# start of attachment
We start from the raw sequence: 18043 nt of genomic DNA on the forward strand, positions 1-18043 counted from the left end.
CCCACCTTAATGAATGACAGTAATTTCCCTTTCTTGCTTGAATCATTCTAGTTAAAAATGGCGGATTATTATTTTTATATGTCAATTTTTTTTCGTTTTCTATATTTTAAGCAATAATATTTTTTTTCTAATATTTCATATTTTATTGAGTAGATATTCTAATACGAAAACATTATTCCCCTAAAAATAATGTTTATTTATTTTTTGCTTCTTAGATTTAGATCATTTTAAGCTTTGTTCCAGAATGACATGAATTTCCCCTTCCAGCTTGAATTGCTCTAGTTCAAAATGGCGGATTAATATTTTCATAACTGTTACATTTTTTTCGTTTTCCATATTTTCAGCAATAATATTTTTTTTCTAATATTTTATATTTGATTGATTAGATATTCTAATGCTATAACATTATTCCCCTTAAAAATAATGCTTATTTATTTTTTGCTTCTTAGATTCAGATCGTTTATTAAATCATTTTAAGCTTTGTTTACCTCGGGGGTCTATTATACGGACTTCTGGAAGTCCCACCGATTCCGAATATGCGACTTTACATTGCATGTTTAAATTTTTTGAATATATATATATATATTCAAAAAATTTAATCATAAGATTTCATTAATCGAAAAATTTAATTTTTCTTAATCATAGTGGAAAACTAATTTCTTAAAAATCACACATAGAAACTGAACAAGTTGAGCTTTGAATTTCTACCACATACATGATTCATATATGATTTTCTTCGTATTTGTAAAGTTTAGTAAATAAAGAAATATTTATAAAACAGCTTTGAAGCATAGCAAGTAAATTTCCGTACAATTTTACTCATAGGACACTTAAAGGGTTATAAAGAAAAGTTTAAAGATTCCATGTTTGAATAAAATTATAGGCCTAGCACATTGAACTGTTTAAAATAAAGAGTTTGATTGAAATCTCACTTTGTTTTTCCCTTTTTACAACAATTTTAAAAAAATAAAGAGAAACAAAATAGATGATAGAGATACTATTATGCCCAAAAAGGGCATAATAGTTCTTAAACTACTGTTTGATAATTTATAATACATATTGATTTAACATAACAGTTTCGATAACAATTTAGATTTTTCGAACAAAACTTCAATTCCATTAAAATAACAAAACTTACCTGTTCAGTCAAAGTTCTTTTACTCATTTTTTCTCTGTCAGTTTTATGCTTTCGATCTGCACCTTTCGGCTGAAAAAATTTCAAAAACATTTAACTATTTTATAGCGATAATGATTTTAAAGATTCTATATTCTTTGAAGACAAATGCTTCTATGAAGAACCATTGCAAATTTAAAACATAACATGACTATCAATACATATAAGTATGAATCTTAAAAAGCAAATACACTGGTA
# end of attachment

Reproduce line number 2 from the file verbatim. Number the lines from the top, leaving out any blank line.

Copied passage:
CCCACCTTAATGAATGACAGTAATTTCCCTTTCTTGCTTGAATCATTCTAGTTAAAAATGGCGGATTATTATTTTTATATGTCAATTTTTTTTCGTTTTCTATATTTTAAGCAATAATATTTTTTTTCTAATATTTCATATTTTATTGAGTAGATATTCTAATACGAAAACATTATTCCCCTAAAAATAATGTTTATTTATTTTTTGCTTCTTAGATTTAGATCATTTTAAGCTTTGTTCCAGAATGACATGAATTTCCCCTTCCAGCTTGAATTGCTCTAGTTCAAAATGGCGGATTAATATTTTCATAACTGTTACATTTTTTTCGTTTTCCATATTTTCAGCAATAATATTTTTTTTCTAATATTTTATATTTGATTGATTAGATATTCTAATGCTATAACATTATTCCCCTTAAAAATAATGCTTATTTATTTTTTGCTTCTTAGATTCAGATCGTTTATTAAATCATTTTAAGCTTTGTTTACCTCGGGGGTCTATTATACGGACTTCTGGAAGTCCCACCGATTCCGAATATGCGACTTTACATTGCATGTTTAAATTTTTTGAATATATATATATATATTCAAAAAATTTAATCATAAGATTTCATTAATCGAAAAATTTAATTTTTCTTAATCATAGTGGAAAACTAATTTCTTAAAAATCACACATAGAAACTGAACAAGTTGAGCTTTGAATTTCTACCACATACATGATTCATATATGATTTTCTTCGTATTTGTAAAGTTTAGTAAATAAAGAAATATTTATAAAACAGCTTTGAAGCATAGCAAGTAAATTTCCGTACAATTTTACTCATAGGACACTTAAAGGGTTATAAAGAAAAGTTTAAAGATTCCATGTTTGAATAAAATTATAGGCCTAGCACATTGAACTGTTTAAAATAAAGAGTTTGATTGAAATCTCACTTTGTTTTTCCCTTTTTACAACAATTTTAAAAAAATAAAGAGAAACAAAATAGATGATAGAGATACTATTATGCCCAAAAAGGGCATAATAGTTCTTAAACTACTGTTTGATAATTTATAATACATATTGATTTAACATAACAGTTTCGATAACAATTTAGATTTTTCGAACAAAACTTCAATTCCATTAAAATAACAAAACTTACCTGTTCAGTCAAAGTTCTTTTACTCATTTTTTCTCTGTCAGTTTTATGCTTTCGATCTGCACCTTTCGGCTGAAAAAATTTCAAAAACATTTAACTATTTTATAGCGATAATGATTTTAAAGATTCTATATTCTTTGAAGACAAATGCTTCTATGAAGAACCATTGCAAATTTAAAACATAACATGACTATCAATACATATAAGTATGAATCTTAAAAAGCAAATACACTGGTA